I’m a big fan of CBCF. I have a good reason to be.
|Karolina Turek Photography.|
Me, I’m Chelsea, Judy’s daughter. It’s a title that means the world to me, just like she does. I’m a 41 year old lawyer with a busy practice, a gorgeous husband and a 22 month old son. I also have a lot of really good makeup, because that whole situation, while rewarding, can really take it out of me.
When my mother told me Mudderella had chosen CBCF as a charity partner, I was thrilled, and not just because it meant that I had an excellent reason to take a weekend with my husband in Whistler. My mom and I exercise all the time. When I was pregnant, we both went to the gym every day. I wanted to keep that bump as healthy as possible. She wanted to be healthy and strong to make sure she could tote the bump stretching my pants out around on one arm. She was working out because she had asked herself an important question – what do I want the next 10 years my life to look like? Do I want to be strong? Confident? Flexible? Happy?
It’s a good question. Easy to answer. Tough to follow through on.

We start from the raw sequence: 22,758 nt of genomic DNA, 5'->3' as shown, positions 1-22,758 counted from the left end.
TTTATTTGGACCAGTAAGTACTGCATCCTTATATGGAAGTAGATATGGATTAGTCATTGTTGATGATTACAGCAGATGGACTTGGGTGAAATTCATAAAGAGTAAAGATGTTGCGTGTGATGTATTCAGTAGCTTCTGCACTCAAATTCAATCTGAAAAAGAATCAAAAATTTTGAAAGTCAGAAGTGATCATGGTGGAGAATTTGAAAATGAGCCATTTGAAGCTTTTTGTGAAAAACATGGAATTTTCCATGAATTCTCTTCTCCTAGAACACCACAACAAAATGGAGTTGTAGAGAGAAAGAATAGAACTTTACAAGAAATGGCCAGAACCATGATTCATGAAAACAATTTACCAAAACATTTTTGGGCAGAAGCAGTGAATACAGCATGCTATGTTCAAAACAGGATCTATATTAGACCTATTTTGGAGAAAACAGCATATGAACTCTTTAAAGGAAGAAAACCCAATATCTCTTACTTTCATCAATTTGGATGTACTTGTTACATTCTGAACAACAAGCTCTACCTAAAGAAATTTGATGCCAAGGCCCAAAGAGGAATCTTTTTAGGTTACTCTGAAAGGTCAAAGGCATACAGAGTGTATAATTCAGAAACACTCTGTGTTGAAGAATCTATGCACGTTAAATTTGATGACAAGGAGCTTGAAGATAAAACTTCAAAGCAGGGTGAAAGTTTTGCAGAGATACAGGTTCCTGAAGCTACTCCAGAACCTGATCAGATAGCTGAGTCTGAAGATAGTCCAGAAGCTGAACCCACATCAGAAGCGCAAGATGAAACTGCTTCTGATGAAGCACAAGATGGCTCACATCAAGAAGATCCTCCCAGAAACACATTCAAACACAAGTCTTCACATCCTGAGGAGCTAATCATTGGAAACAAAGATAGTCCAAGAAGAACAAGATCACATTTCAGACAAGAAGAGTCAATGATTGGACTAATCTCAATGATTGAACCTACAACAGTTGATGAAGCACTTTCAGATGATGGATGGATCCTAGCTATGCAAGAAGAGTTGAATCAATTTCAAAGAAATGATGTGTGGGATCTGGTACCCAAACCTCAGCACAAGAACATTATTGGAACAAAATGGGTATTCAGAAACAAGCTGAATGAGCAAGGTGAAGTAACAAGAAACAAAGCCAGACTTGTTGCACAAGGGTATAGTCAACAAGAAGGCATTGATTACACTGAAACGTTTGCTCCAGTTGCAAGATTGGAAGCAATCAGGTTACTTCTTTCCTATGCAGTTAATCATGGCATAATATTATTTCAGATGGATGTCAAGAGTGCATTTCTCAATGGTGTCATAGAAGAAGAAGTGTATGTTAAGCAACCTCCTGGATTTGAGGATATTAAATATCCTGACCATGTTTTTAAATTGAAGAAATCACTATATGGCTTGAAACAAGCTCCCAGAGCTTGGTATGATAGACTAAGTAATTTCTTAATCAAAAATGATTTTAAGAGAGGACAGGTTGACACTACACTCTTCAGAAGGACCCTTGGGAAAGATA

After I delivered my son, I really did wonder whether everything would return to its former state. Thanks to my habits, and a baby that loved the running stroller, I had a very easy recovery and bounced back well. My jeans fit. Even the scary ones. Still, I didn’t look the same. My husband told me I looked great, but I still felt different. I think that on some level I thought that if I worked out hard enough, I could reverse time and become a 23 year old again. I could work out enough that sleep deprivation didn’t matter. My logic is not like your earth logic, and I refuse to be limited! Gravity and time? Who needs them?
I think about how we go through the day, looking for approval and trying to succeed. So much of our self-worth is actually a reflection of what we see mirrored in the eyes around us. I’ve felt that, being a human/woman, for years. Absent some serious deprogramming, that isn’t going away. But, even when the mirror is not your friend, when all your kid wants is another exhausting, loud adventure, when there is one more expletive deleted thing to take care of, there is something that I own. I own what my body can do. That’s the result of the time I put in. Nobody gave me that. I built that for myself, one nasty horrible gut wrenching burpee at a time. Everyone’s body is different. Everyone’s achievements are different. No matter what they are, they belong to you.
I own my strength. I build it every day. I build it for me, for my son and my husband. For my whole family. When you own your strong, you can lend your strength to everyone around you. Like my mom did and still does.
So, I own my strong. Do you?
Mother, wife, daughter and Mudderella